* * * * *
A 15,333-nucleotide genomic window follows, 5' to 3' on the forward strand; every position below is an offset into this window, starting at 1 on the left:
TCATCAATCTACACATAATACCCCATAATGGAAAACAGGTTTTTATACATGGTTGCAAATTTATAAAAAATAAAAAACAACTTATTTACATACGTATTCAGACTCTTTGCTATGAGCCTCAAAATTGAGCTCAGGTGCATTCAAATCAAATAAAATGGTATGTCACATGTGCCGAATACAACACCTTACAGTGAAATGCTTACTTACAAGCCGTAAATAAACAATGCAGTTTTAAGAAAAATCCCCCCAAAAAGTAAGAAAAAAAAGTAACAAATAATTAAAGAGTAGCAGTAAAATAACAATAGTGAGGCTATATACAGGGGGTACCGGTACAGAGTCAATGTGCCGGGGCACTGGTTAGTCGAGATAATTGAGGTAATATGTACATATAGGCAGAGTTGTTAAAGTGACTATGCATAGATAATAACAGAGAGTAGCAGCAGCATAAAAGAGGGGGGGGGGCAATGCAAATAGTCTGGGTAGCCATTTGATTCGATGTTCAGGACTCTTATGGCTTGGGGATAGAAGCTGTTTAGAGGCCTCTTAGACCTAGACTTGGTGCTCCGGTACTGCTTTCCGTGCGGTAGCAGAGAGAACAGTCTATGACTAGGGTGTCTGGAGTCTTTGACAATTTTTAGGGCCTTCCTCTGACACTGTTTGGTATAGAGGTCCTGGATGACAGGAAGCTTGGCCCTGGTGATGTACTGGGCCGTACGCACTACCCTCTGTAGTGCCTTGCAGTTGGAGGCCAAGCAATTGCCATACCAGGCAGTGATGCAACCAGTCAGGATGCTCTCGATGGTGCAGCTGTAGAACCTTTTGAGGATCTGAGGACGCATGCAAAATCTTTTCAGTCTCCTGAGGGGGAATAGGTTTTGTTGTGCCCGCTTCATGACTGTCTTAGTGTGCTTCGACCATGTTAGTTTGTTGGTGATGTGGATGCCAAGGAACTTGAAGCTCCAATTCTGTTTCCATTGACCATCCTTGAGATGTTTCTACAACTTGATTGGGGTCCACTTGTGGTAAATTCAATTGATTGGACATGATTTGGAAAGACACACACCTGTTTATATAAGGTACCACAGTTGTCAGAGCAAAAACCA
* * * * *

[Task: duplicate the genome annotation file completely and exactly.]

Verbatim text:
A 15,333-nucleotide genomic window follows, 5' to 3' on the forward strand; every position below is an offset into this window, starting at 1 on the left:
TCATCAATCTACACATAATACCCCATAATGGAAAACAGGTTTTTATACATGGTTGCAAATTTATAAAAAATAAAAAACAACTTATTTACATACGTATTCAGACTCTTTGCTATGAGCCTCAAAATTGAGCTCAGGTGCATTCAAATCAAATAAAATGGTATGTCACATGTGCCGAATACAACACCTTACAGTGAAATGCTTACTTACAAGCCGTAAATAAACAATGCAGTTTTAAGAAAAATCCCCCCAAAAAGTAAGAAAAAAAAGTAACAAATAATTAAAGAGTAGCAGTAAAATAACAATAGTGAGGCTATATACAGGGGGTACCGGTACAGAGTCAATGTGCCGGGGCACTGGTTAGTCGAGATAATTGAGGTAATATGTACATATAGGCAGAGTTGTTAAAGTGACTATGCATAGATAATAACAGAGAGTAGCAGCAGCATAAAAGAGGGGGGGGGGCAATGCAAATAGTCTGGGTAGCCATTTGATTCGATGTTCAGGACTCTTATGGCTTGGGGATAGAAGCTGTTTAGAGGCCTCTTAGACCTAGACTTGGTGCTCCGGTACTGCTTTCCGTGCGGTAGCAGAGAGAACAGTCTATGACTAGGGTGTCTGGAGTCTTTGACAATTTTTAGGGCCTTCCTCTGACACTGTTTGGTATAGAGGTCCTGGATGACAGGAAGCTTGGCCCTGGTGATGTACTGGGCCGTACGCACTACCCTCTGTAGTGCCTTGCAGTTGGAGGCCAAGCAATTGCCATACCAGGCAGTGATGCAACCAGTCAGGATGCTCTCGATGGTGCAGCTGTAGAACCTTTTGAGGATCTGAGGACGCATGCAAAATCTTTTCAGTCTCCTGAGGGGGAATAGGTTTTGTTGTGCCCGCTTCATGACTGTCTTAGTGTGCTTCGACCATGTTAGTTTGTTGGTGATGTGGATGCCAAGGAACTTGAAGCTCCAATTCTGTTTCCATTGACCATCCTTGAGATGTTTCTACAACTTGATTGGGGTCCACTTGTGGTAAATTCAATTGATTGGACATGATTTGGAAAGACACACACCTGTTTATATAAGGTACCACAGTTGTCAGAGCAAAAACCA